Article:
Nigeria's President Muhammadu Buhari
has faced criticism after listing only one woman in the renaming of railway
On Monday, Mr Buhari named 23 train stations after “deserving Nigerians” seen to have contributed to the progress and development of their communities and the country.
Among those named were former Nigerian leaders, serving ministers and Nobel laureate Wole Soyinka.
But Funmilayo Ransome-Kuti, a feminist and activist who was also mother of late Afrobeat
music legend Fela Kuti, was the only woman honoured.
Some on social media have likened this announcement to the president's previous appointments - like in 2019 when only seven
women, out of the 43, were appointed as ministers.
They have suggested that women who deserved to be honoured include Stella Adadevoh, the
medical doctor who died preventing Ebola from spreading in Nigeria, and Dora Akunyili, who spearheaded the crusade against fake drugs before her death in 2014.
Former lawmaker Shehu Sani has asked the president to
name a station in Kaduna after the female combat helicopter pilot, Tolulope Arotile, who died two weeks ago in an accident.
Nigerian governors have declared a state of emergency over rape and violence against women and children in the country.
This follows a spike in cases of gender-based violence during the recent lockdown imposed in some states to limit the spread of coronavirus.
In a statement, the 36 governors strongly condemned all forms of
violence against women and children, and said they were “committed to ensuring
that offenders face the maximum weight of the law”.
The chairman of the governors’ forum, Kayode Fayemi, said they have asked Nigeria’s police to provide
a detailed report on action taken to strengthen their response to sexual
and gender-based violence.
They also committed to create a sex offenders register in each state and increase funding to tackle the problem.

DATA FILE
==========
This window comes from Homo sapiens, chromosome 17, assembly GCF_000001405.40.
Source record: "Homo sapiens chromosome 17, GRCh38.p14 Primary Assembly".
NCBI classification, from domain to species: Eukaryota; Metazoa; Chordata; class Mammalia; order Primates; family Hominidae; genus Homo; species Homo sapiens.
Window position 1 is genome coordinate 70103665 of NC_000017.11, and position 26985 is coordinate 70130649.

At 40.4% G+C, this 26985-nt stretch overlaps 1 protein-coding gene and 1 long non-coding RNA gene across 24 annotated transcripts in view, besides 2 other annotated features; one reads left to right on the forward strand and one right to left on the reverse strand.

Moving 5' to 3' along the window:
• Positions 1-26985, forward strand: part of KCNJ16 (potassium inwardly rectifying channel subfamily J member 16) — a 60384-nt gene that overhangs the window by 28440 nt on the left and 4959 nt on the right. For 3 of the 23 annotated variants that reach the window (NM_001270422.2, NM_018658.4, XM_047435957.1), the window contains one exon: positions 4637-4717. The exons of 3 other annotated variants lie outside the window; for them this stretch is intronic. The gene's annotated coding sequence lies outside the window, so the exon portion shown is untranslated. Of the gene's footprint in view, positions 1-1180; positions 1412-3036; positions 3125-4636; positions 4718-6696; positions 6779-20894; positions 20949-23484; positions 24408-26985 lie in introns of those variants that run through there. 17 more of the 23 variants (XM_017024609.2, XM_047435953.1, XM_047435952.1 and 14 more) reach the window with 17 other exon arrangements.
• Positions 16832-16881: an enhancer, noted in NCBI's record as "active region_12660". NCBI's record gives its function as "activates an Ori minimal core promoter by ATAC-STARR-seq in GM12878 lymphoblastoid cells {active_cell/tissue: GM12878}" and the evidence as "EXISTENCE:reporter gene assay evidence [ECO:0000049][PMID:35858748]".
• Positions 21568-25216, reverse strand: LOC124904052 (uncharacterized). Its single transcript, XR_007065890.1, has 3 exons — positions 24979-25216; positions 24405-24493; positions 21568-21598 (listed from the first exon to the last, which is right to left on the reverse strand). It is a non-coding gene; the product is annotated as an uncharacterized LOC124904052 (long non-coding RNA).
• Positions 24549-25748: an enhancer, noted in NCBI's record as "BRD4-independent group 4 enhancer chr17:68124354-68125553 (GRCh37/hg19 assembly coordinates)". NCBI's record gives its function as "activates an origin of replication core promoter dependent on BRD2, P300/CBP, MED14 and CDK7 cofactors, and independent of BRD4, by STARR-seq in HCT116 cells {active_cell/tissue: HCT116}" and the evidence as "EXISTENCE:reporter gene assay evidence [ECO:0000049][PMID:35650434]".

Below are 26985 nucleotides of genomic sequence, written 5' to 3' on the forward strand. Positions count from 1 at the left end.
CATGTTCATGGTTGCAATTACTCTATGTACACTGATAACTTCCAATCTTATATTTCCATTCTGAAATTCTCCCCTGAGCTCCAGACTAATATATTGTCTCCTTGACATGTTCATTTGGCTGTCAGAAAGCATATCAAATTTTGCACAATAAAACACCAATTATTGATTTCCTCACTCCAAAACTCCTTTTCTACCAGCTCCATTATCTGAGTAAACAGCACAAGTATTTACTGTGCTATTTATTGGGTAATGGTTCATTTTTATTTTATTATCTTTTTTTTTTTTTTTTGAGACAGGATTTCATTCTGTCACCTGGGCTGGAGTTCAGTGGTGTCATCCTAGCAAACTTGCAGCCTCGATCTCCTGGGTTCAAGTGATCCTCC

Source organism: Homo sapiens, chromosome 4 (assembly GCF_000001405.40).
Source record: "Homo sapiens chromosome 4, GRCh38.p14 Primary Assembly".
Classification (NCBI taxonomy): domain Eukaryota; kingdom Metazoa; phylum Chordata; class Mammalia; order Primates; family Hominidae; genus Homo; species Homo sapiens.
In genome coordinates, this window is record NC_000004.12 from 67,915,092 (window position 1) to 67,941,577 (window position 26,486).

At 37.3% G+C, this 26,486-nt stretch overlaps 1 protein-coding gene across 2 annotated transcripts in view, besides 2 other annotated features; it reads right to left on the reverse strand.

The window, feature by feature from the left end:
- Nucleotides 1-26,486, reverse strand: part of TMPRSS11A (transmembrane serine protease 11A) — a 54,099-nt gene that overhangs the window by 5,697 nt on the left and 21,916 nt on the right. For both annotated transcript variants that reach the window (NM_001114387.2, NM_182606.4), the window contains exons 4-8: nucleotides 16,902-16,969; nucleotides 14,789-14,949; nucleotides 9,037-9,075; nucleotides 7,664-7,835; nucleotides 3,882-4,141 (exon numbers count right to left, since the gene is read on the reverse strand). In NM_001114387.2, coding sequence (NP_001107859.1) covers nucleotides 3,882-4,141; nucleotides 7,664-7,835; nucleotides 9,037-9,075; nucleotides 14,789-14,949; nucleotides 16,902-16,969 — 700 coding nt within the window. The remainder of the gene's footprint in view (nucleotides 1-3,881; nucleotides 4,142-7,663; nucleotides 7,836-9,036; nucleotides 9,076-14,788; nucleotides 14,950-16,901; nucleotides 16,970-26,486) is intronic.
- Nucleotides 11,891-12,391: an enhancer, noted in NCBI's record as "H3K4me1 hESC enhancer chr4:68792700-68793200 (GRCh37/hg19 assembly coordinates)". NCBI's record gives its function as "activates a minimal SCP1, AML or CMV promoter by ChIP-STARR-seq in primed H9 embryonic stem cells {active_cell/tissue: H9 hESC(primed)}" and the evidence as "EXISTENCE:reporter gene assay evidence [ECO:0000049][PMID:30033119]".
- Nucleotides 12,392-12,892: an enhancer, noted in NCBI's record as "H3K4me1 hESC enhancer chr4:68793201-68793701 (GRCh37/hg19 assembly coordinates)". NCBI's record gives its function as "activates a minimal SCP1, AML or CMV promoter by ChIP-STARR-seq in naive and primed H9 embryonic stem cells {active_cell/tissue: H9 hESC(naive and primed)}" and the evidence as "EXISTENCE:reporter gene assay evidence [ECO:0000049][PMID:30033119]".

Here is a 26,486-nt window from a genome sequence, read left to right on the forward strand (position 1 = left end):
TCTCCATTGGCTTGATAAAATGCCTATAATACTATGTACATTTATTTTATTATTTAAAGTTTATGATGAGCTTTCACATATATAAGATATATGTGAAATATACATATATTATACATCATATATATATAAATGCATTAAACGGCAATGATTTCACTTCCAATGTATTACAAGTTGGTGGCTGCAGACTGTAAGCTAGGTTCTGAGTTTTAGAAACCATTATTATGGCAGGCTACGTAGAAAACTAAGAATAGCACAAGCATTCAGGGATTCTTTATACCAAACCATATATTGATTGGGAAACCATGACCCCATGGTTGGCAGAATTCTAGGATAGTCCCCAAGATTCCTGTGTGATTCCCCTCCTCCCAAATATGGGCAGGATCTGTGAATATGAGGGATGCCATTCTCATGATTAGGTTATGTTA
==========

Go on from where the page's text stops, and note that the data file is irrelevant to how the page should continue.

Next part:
Protests have been held across the country and
on social media over the last two weeks to call for justice for rape victims.
The number of successful prosecutions of rape suspects remains low and stigma often prevents victims from reporting incidents.
The results of a survey published by NOIPolls in July 2019 suggested that up to one in every three girls living in Nigeria could have experienced at least one form of sexual assault by the time they reach 25.
In Nigeria's main cities of Lagos and Abuja, rights campaigners have been out on the streets to express anger following several recent cases of sexual violence against young women - including gang rapes.
Here were the scenes outside the police headquarters in the capital city, Abuja:
Seven African oil and gas
companies have adopted a global campaign to ensure women are treated equally
with men in the energy industry by 2030.
The "Equal by 30
Campaign" urges companies and governments to advance gender equality,
especially issues like equal pay, opportunities for women to advance to
leadership positions and to play a role in green energy, by 2030.
The campaign is a joint
initiative, spearheaded by the Canadian government and the International
Energy Agency, which views participation by women in the industry as crucial.
It wants to end discrimination,
so that women are engaged in at least half of the jobs in the industry,
compared to the current level of 20%.
Although the situation is slightly better in the green energy businesses, where women
are doing one in three jobs.
The African Energy Chamber,
which is pressing companies across the continent, says employment of women
should not be put forward because of political sensitivities, but because they
bring value and different skills to the industry.
The global campaign now has 144 signatories, including 118 organisations and 13
governments, but so far no African governments.
Energy companies in Africa now supporting the campaign
include Apex Industries in Egypt, Kenya's Tsavo Oil Field Services, South
Africa-based DWMA Resources, plus the investment platform Africa Oil and Power.
President Talon said he had met the ORTB heads and Ms Kpeidja and ordered investigations into the allegations.
"I am already convinced that the action taken by Ms Angela Kpeidja will be the trigger for a new dawn to ensure that victims of sexual abuse are better protected in our country," he said in a Facebook post.
The ORTB management said it "has not received any complaints of moral or sexual harassment or rape of female staff".
The two women have received support from their peers on social media.